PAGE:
Democracy – Part 1

Democracy is a sacred word in India. As a concept, it is poorly understood (not just in India but across the world) but like people’s attitude towards their own religion, they uncritically subscribe to it without bothering to understand what it is, what it implies, what its premises are, whether or not those premises are true, whether it delivers what it promises, what its track record is, what the alternatives to it are, and whether or not they would be better off without it.

Democracy has a quasi-religious status in India (though not exclusively so) that places it beyond any scrutiny or criticism. The general attitude in India is that democracy and what’s the public good are synonymous. From that arises the comforting syllogism for Indians which says that since (1) democracy is good; and (2) India is the largest democracy; therefore (3) India is the best. QED.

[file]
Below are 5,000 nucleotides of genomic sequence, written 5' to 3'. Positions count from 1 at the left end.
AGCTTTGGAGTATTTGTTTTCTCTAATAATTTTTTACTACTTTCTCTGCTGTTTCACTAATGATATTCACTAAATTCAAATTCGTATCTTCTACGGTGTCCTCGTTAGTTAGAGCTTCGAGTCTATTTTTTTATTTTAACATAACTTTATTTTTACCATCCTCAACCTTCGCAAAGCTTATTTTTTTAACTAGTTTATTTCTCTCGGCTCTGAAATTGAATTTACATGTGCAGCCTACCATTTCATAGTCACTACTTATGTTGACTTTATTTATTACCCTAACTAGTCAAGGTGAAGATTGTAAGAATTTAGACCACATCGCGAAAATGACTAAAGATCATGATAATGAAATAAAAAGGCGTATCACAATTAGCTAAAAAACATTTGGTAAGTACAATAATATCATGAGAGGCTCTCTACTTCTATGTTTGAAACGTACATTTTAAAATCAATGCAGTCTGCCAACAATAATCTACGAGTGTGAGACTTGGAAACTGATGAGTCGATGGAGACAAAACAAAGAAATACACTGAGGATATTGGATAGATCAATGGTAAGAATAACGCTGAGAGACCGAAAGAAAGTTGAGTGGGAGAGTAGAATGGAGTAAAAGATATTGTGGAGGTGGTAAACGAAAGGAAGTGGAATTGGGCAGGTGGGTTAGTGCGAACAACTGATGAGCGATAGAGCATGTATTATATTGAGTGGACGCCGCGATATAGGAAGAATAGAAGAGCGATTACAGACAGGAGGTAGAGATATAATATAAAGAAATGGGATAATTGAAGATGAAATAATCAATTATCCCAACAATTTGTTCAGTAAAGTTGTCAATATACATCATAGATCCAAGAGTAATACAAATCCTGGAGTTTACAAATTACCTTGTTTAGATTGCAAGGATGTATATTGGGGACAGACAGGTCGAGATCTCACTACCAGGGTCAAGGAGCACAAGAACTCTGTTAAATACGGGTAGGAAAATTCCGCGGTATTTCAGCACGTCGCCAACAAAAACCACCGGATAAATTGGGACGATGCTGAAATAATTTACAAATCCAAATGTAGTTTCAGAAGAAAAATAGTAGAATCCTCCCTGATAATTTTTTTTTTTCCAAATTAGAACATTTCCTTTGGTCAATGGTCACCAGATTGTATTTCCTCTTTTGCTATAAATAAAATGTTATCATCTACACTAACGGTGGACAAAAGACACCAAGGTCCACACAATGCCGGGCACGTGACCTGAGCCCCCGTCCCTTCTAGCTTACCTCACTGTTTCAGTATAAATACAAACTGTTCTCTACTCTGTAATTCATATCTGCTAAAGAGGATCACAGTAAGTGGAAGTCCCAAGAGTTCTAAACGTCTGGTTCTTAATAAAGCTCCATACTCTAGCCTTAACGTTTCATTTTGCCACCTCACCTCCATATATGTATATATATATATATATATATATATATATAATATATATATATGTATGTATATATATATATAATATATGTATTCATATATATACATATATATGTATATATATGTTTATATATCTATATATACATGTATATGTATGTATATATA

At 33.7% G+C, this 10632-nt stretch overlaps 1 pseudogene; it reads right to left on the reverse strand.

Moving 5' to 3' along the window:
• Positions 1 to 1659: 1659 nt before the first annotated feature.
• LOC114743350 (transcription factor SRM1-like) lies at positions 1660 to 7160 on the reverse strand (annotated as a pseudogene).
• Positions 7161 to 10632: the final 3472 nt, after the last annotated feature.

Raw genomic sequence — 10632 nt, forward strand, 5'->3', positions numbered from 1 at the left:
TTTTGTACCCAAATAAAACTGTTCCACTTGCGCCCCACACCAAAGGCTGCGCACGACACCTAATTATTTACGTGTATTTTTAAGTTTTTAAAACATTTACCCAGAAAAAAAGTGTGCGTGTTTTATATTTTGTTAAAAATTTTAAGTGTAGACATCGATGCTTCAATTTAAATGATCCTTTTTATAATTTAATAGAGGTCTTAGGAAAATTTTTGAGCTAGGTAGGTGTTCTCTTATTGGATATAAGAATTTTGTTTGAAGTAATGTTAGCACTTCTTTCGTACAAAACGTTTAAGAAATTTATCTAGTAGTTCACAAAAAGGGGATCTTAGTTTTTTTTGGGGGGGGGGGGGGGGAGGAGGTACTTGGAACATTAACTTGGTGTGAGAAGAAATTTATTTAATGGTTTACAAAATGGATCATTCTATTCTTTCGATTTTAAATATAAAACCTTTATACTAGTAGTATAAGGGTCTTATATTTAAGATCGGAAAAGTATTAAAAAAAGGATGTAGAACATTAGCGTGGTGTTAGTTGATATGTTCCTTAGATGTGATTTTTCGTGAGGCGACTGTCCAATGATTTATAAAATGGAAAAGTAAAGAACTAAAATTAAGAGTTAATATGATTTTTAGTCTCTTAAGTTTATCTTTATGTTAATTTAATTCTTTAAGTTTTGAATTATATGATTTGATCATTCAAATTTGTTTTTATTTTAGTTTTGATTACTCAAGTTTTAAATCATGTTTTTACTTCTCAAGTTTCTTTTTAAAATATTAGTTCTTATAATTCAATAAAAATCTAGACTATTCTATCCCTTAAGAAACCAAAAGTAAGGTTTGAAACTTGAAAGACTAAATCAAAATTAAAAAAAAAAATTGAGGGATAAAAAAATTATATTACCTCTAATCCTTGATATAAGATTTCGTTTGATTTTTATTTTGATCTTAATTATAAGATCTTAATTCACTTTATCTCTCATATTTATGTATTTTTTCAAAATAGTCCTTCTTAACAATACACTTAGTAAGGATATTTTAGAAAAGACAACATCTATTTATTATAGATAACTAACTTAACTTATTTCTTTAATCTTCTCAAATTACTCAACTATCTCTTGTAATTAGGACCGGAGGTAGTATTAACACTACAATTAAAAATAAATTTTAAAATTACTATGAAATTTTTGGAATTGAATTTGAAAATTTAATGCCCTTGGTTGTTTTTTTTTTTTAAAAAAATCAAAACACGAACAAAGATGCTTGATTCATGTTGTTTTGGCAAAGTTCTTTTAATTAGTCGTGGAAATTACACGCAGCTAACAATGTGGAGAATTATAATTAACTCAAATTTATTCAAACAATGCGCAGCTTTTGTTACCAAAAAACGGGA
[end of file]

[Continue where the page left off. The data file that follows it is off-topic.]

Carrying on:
In my view, democracy is not all that it’s cracked up to be. In fact, I think it is seriously flawed and, although in certain limited contexts it is better than the alternatives, people who get ecstatic at the mention of the word democracy are seriously deluded and what’s worse, their delusion is not harmless. That delusion has pernicious effects, the most serious of which is its negative impact on individual freedom. Democracy, as practiced, is contrary and antagonistic to freedom, and therefore inconsistent with human flourishing. Continue reading “Democracy – Part 1”

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